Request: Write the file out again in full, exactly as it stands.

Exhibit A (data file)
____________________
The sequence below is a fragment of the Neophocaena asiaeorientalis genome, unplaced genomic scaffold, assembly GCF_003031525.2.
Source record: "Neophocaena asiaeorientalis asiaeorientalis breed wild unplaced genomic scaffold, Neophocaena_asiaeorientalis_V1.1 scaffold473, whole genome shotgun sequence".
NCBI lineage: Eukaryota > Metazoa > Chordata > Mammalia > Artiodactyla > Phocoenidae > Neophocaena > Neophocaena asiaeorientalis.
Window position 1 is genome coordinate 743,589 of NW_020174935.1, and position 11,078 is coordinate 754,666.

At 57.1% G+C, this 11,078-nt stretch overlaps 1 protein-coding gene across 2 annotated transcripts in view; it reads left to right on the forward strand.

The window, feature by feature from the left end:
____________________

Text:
The sequence below is a fragment of the Neophocaena asiaeorientalis genome, unplaced genomic scaffold, assembly GCF_003031525.2.
Source record: "Neophocaena asiaeorientalis asiaeorientalis breed wild unplaced genomic scaffold, Neophocaena_asiaeorientalis_V1.1 scaffold473, whole genome shotgun sequence".
NCBI lineage: Eukaryota > Metazoa > Chordata > Mammalia > Artiodactyla > Phocoenidae > Neophocaena > Neophocaena asiaeorientalis.
Window position 1 is genome coordinate 743,589 of NW_020174935.1, and position 11,078 is coordinate 754,666.

At 57.1% G+C, this 11,078-nt stretch overlaps 1 protein-coding gene across 2 annotated transcripts in view; it reads left to right on the forward strand.

The window, feature by feature from the left end: